Kathleen Parker

It's that time of year when we try to quantify our patriotism. Flags are out, barbecue pits fired up, and Gallup has the numbers.

Americans are hand-over-heart patriotic. Seventy percent responded to a June Gallup poll that they are "extremely proud" to be American and another 20 percent are "very proud." That just leaves 10 percent who are less than proud, and John Ashcroft will not be releasing their names.

I'd like to state for the record that I'm not just "extremely proud" to be an American, I'm "extremely delighted" for so many reasons that I hardly know where to begin, but here goes.

My No. 1 reason: In the U.S. of A., patriotism is (BEG ITAL) voluntary. Right?

Well, yes, it is, though recent events have made patriotism seem something less so. As in, I'm a little worried that I don't have my flag out yet, and the neighbors may be wondering whether I'm sufficiently patriotic. I went to the doctor's office yesterday and was handed a car flag on my way out the door. I saluted the nurse.

Pressure or bonhomie? (BEG ITAL) Sir, bonhomie, (BEG ITAL) sir!

I'm all for patriotism as defined above. It's good to love your country and most of us do. It would be fair to say that I was raised to be a patriot. In my childhood home, we kids practically had to recite the Pledge to receive nourishment. John Philip Sousa was our background music. We had military drills, and I knew how to fold a flag before I could fold a T-shirt. So went my serially weird Cold War childhood in the extremely patriotic hands of my WWII pilot/father.

So, yes, I grew up loving my country. Except, I confess, it wasn't sincere. I'm sorry. I faked patriotism so I wouldn't be banished to the bomb shelter to subsist on canned beans and powdered milk. Yes, the therapy is coming along nicely.

While I probably have a higher tolerance than some for patriotic fervor, given my background, I also have a commensurately low tolerance for devotion-on-demand. When patriotism becomes expected, forced or in some notable cases, ENforced -as in the firing of columnists whose opinions rub publishers the wrong way -it begins to feel creepy.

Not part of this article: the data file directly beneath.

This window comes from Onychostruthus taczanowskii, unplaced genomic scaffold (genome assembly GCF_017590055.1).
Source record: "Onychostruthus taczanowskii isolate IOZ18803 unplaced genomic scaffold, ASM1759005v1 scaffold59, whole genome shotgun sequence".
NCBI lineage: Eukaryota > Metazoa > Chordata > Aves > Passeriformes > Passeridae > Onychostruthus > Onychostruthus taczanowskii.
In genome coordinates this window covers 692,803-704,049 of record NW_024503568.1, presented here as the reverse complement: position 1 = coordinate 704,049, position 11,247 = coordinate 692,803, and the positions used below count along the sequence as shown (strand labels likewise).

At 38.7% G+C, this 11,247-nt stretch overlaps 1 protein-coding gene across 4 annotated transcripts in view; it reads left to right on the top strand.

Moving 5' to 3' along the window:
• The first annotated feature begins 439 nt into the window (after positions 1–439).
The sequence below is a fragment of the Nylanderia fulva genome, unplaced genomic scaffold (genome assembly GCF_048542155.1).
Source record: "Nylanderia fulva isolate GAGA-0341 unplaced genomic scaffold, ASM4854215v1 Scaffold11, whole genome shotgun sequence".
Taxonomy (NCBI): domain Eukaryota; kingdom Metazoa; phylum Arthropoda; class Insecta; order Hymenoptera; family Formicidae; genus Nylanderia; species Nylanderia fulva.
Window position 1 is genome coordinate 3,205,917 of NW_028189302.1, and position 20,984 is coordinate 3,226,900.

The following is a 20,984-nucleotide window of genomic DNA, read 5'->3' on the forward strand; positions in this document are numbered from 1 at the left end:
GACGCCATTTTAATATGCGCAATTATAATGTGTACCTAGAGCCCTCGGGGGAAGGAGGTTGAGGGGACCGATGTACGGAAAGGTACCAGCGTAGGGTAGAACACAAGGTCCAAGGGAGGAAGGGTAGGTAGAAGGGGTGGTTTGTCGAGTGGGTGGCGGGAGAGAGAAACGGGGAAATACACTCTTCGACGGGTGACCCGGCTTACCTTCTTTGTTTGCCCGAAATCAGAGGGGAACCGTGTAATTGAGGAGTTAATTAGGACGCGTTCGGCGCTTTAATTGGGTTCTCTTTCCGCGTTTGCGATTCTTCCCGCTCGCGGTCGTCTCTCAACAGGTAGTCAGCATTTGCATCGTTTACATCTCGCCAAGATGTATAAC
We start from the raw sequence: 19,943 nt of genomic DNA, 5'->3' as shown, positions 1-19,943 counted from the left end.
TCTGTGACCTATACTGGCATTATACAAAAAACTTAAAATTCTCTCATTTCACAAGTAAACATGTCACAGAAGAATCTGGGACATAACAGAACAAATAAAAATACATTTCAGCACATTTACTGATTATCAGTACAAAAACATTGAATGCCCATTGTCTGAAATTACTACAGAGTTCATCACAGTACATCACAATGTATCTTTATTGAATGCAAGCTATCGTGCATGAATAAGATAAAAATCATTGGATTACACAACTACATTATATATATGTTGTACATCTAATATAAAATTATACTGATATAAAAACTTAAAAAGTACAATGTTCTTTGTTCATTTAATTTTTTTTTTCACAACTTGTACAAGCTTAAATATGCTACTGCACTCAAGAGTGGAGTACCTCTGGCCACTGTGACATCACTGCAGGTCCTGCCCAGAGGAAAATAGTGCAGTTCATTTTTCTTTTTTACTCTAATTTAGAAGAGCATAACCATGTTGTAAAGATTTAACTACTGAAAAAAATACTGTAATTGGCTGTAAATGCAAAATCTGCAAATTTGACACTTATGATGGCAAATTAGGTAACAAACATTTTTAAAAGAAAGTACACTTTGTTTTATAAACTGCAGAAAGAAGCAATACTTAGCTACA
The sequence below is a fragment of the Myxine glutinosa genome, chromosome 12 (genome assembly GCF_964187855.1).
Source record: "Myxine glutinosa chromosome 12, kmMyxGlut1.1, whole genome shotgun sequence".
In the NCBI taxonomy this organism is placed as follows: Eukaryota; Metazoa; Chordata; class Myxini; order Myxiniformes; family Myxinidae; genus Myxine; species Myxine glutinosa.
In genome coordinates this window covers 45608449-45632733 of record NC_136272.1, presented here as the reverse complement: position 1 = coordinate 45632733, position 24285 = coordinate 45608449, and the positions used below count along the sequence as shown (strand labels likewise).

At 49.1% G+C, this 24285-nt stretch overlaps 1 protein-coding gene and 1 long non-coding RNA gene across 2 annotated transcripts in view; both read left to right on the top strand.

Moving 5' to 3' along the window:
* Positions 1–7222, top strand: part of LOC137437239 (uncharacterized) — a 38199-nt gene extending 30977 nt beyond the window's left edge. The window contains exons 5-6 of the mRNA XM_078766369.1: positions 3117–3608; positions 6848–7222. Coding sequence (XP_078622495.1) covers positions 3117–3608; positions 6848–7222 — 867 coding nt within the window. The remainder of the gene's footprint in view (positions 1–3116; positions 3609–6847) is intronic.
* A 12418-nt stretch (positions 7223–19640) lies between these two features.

These days when I walk down flag-lined streets, my mind wanders to the Body Snatchers, which I admit is a short trip no matter what the circumstances. I imagine passersby sizing me up. Hmmmm, no flag lapel pin, nary a thread of red, white `n blue, no decal. Instinctively, I begin whistling "My Country `Tis of Thee."

Yes, I'm kidding. Sort of. Still, in the wake of Sept. 11, one can't help noticing that patriotism feels like a command performance. Maybe this is just a variation on familiarity breeding contempt, but when KP starts getting wiggy about Old Glory and ye ol' traditional values, it's possible that something's slightly a-kilter.

On the other hand, democracy is self-correcting and this, too, shall probably pass without undue damage to Our Way of Life. We're living in strange times, dodging mines in unfamiliar terrain, trying to figure out how to protect freedom and stay safe. It's a dicey path that demands vigilance and sometimes we slip.

In the immediate wake of the terrorist attacks, we were a tad exuberant in our patriotic zeal. I was (BEG ITAL) hunting flags to hang. In that initial emotional flush, we also were guilty of oversensitivity. If Bill Maher had made his statement (terrorists aren't cowards, we are) today, "Politically Incorrect" probably would still be on the air. Emotional distance allows for cooler heads.

The problem we face is that once patriotism drapes itself in the raiment of public virtue, it becomes something else, something oppressive, something decidedly un-American. It ain't freedom when it's forced. And hanging out a flag, though it may spiff up the neighborhood, isn't an act of patriotism unless it's voluntary.


Kathleen Parker

Kathleen Parker is a syndicated columnist with the Washington Post Writers Group.
 
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